Businesses and consumers have filed almost 13,000 complaints against banks and non-banking finance companies (NBFCs) since April 2021 about their digital lending apps, including harassment by recovery agents.
The grievances were made during the past 19 months (April 2021-November 2022) to the Reserve Bank of India (RBI), according to Bhagwat Karad, Minister of State at the Ministry of Finance.
He said: “According to RBI… as many as 12,903 complaints have been received against banks and NBFCs pertaining to digital lending applications/apps and against recovery agents/harassment by recovery agents under the Integrated Ombudsman Scheme of RBI.”
RBI launched the Integrated Ombudsman Scheme in 2021, giving the ombudsman the power to compensate complainants for any losses suffered up to the value of Rs 20 lakh (£20,000), plus up to Rs 1 lakh (£1,000) for their time, expenses incurred and for harassment and mental distress.
During the pandemic, the RBI was made aware of incidents of borrowers being harassed by digital lenders, some of them charging exorbitant interest rates, the minister said.
In light of this, RBI issued a statement warning the public not to sign up with unauthorised digital lending platforms or apps advertising quick, hassle-free loans.
Research by the central bank also found that most of the complaints were about lenders that were not regulated by RBI, including unincorporated bodies and individuals.
The findings prompted the RBI came up with digital lending guidelines, tightening the rules for such lenders while enhancing customer protection.
Karad said: “Further, RBI’s Department of Supervision has been designated as the… department for dealing with complaints against unauthorised digital lending platform/mobile apps, and a mechanism to handle specific references to unauthorised digital lending platforms/mobile apps has been laid down.”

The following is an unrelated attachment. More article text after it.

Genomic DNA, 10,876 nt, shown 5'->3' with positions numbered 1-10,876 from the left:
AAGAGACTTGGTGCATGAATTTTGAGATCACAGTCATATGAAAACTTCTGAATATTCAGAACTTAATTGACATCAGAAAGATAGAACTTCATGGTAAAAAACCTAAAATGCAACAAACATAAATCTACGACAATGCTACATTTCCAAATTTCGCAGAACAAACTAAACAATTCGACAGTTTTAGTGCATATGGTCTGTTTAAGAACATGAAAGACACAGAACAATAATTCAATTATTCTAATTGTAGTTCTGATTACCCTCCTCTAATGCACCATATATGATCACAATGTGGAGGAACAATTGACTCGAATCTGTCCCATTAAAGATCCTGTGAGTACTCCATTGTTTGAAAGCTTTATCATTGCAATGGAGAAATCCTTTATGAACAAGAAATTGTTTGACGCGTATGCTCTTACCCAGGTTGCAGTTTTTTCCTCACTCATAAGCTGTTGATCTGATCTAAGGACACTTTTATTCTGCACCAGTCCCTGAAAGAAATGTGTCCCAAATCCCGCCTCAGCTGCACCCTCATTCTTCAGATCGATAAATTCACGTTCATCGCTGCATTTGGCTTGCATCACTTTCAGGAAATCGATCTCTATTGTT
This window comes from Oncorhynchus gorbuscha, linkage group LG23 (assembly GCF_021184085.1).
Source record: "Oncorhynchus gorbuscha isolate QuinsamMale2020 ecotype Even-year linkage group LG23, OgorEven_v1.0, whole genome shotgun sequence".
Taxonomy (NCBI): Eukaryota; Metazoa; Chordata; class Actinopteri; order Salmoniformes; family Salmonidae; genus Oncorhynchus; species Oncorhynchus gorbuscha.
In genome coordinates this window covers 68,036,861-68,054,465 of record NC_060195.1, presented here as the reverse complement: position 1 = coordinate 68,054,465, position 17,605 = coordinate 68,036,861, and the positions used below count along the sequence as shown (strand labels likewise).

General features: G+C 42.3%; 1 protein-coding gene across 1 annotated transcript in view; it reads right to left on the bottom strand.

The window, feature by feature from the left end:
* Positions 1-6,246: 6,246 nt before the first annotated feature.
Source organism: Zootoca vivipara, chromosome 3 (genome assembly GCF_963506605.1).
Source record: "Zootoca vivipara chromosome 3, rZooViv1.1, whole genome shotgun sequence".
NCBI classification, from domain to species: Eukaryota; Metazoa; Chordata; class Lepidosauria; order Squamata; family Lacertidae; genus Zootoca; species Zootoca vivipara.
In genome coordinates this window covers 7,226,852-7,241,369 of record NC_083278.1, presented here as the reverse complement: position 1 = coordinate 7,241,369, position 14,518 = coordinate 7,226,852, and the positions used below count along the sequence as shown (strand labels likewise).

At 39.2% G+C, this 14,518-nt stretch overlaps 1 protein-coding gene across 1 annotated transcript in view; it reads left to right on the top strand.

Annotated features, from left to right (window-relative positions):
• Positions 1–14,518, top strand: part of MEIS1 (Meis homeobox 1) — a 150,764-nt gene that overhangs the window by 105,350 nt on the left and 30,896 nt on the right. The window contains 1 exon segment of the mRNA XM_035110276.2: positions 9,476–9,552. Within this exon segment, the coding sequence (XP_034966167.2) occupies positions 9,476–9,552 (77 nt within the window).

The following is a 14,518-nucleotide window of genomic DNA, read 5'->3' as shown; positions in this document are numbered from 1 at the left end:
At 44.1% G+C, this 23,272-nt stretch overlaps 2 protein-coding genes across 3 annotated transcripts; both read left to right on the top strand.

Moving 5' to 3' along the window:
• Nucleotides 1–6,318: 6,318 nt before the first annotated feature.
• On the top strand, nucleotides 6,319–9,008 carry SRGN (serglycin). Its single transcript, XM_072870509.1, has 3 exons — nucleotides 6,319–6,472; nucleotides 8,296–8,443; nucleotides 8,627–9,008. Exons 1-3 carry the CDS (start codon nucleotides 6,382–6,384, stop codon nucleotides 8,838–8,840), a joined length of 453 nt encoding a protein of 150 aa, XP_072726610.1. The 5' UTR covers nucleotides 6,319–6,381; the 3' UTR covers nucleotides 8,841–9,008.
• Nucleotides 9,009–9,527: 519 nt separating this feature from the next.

RBI has also set up a portal, called ‘Sachet’, through which complaints against lending apps not regulated by RBI are sent to the Registrar of Companies for Ministry of Corporate Affairs, and to the Economic Offences Wing of the complainant’s State for unincorporated bodies and individuals.
Central bank issues guidance
At the start of 2022, an RBI working group found that about 600 of the 1,100 apps hosted on various online stores were illegal. In response the RBI created a ‘white list’ of legal apps, and only apps on this list should be made available on app stores.
It also issued guidance to businesses and consumers, warning them to steer clear of apps offering quick loans at what appears to be favourable rates of interest.
Pinakin Dave, a manager at cyber security specialist OneSpan, commented at the time the guidance was issued: “Check whether the loan app is registered with the RBI. If it does not have a registered, secure website and a physical address, chances are that it is a fraudulent app.”
Another warning sign is when the lender requests access to a borrower’s phone, for example to access details of their contacts or photo library. “Fraudsters use these extra permissions to extract data from users, which they then use to blackmail them later,” said Dave.
Fraudulent loan apps try to tempt borrowers by asking for very few documents, which makes them attractive to those looking for a quick loan. “Avoid a loan from an app that doesn’t ask for documents to verify your credentials. Also, genuine lenders will look into your payment history and credit score to determine your repayment capability, and also to decide the interest rate they should charge. If a loan app doesn’t ask for your credit history, it could be a fraudulent entity,” says V Swaminathan, executive chairman, Andromeda Loans and Apnaipaisa.com.
Borrowers should also steer clear of apps that ask for advance payments. “Legitimate apps will never do that,” said Dave.
He added: “Customers should install trusted malware software on their devices and keep them updated.” Also, download apps only from trusted sources, including Google Play Store or Apple Store, he said.